The current mode control scheme solution needs to sense the current precisely. The current sensing signal is usually a small signal at a level of tens of millivolts that is sensitive to switching noise. Therefore, proper and careful PCB layout is needed. The current loop can be closed by sensing the inductor current through a sensing resistor, the inductor DCR voltage drop, or the MOSFET conduction voltage drop. Typical current mode controllers include Linear Technology’s LTC3851A and LTC3855.

Constant Frequency vs. Constant On-Time Control

Typical voltage mode and current mode schemes in the Voltage Mode Control vs. Current Mode Control section have constant switching frequency generated by controller internal clocks. These constant switching frequency controllers can be easily synchronized, an important feature for high current, PolyPhase buck controllers. However, if the load step-up transient occurs just after the control FET Q1 gate is turned off, the converter must wait the entire Q1 off-time until the next cycle to respond to the transient. In applications with small duty cycles, the worst-case delay is close to one switching cycle.

In such low duty cycle applications, constant on-time valley current mode control has shorter latency to respond to load step-up transients. In steady state operation, the switching frequency of constant on-time buck converters is nearly fixed. In the event of a transient, the switching frequency can vary quickly to speed up the transient response. As a result, the supply has improved transient performance and output capacitance and its related cost can be reduced.

However, with constant on-time control, the switching frequency may vary with line or load. The LTC3833 is a valley current mode buck controller with a more sophisticated controlled-on-time architecture—a variant of the constant on-time control architecture with the distinction that the on-time is controlled so that the switching frequency remains constant over steady stage conditions under line and load. With this architecture, the LTC3833 controller has 20ns minimum on-time and allows step-down applications from up to 38VIN to 0.6VO.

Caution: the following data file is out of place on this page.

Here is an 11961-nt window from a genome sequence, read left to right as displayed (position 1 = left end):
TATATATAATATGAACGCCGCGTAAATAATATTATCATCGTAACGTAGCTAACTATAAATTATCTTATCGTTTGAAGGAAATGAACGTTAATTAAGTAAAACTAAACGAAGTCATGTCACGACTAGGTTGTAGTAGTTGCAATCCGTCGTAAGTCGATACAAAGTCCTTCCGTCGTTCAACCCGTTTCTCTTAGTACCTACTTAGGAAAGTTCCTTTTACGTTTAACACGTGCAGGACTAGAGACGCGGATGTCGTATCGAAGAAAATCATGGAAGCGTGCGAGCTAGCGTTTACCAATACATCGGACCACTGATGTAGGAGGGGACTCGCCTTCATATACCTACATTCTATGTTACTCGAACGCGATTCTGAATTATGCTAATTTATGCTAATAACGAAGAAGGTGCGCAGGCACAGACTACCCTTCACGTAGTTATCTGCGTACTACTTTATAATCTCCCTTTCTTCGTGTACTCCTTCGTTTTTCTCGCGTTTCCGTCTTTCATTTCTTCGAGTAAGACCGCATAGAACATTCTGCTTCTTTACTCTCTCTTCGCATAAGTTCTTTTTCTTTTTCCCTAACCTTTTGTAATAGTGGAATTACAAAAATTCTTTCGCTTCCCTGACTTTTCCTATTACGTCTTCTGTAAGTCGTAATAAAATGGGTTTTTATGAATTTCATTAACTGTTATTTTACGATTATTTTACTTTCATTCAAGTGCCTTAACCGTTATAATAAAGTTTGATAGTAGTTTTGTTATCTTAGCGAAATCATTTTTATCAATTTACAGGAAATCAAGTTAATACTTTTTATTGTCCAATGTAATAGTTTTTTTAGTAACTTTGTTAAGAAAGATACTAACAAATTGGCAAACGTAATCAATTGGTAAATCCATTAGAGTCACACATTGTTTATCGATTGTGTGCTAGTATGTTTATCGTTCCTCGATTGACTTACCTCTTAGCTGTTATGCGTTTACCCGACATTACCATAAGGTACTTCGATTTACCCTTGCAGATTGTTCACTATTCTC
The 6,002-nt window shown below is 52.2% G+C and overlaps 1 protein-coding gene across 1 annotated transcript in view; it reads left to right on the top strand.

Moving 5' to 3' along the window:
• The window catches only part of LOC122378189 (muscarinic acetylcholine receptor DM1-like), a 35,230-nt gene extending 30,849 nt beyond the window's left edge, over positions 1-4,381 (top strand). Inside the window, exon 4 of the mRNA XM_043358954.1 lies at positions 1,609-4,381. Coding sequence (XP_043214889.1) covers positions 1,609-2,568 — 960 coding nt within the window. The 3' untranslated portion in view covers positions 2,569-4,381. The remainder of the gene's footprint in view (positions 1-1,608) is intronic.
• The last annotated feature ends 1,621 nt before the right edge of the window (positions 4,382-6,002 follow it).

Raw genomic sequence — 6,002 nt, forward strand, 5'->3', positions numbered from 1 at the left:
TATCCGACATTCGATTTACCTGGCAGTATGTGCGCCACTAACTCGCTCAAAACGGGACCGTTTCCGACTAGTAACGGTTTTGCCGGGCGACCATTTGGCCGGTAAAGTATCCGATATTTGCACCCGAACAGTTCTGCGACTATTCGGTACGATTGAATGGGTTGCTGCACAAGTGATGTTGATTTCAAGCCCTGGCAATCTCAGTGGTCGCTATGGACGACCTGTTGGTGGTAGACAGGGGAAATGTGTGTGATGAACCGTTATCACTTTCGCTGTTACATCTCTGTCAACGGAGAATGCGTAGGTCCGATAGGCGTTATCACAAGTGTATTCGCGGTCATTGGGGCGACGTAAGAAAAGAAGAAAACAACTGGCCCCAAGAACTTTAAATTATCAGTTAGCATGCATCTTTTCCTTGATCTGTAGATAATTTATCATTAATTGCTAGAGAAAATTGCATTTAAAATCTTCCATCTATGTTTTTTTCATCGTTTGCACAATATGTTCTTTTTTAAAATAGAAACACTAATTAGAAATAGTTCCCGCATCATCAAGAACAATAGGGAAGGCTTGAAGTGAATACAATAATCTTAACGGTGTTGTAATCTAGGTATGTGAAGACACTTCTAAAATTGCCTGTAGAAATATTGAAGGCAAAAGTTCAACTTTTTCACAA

Zoom image: Figure 14. Fast, Controlled-On-Time Current Mode Supply Using the LTC3833

Zoom image: Figure 15. LTC3833 Supply Offers Fast Response During Rapid Load Step Transients
The controller can be synchronized to an external clock in the 200kHz to 2MHz frequency range. Figure 14 shows a typical LTC3833 supply with 4.5V to 14V input and 1.5V/20A output. Figure 15 shows that the supply can respond quickly to sudden, high slew rate load transients. During the load step-up transient, the switching frequency increases to provide faster transient response. During the load step-down transient, the duty-cycle drops to zero. Therefore only the output inductor limits the current slew rate. In addition to the LTC3833, for multiple outputs or PolyPhase applications, the LTC3838 and LTC3839 controllers provide fast transient, multiphase solutions.

Loop Bandwidth and Stability

A well-designed SMPS is quiet, both electrically and acoustically. This is not the case with an undercompensated system, which tends to be unstable. Typical symptoms of an undercompensated power supply include: audible noise from the magnetic components or ceramic capacitors, jitter in the switching waveforms, oscillation of output voltage, and so on. An overcompensated system can be very stable and quiet, but at the cost of a slow transient response. Such a system has a loop crossover frequency at very low frequencies, typically below 10kHz.

Slow transient response designs require excessive output capacitance to meet transient regulation requirements, increasing the overall supply cost and size. An optimum loop compensation design is stable and quiet, but is not overcompensated, so it also has a fast response to minimize output capacitance. There are numerous articles that discuss how to optimize loop compensation networks for both voltage mode-controlled and current mode-controlled SMPS.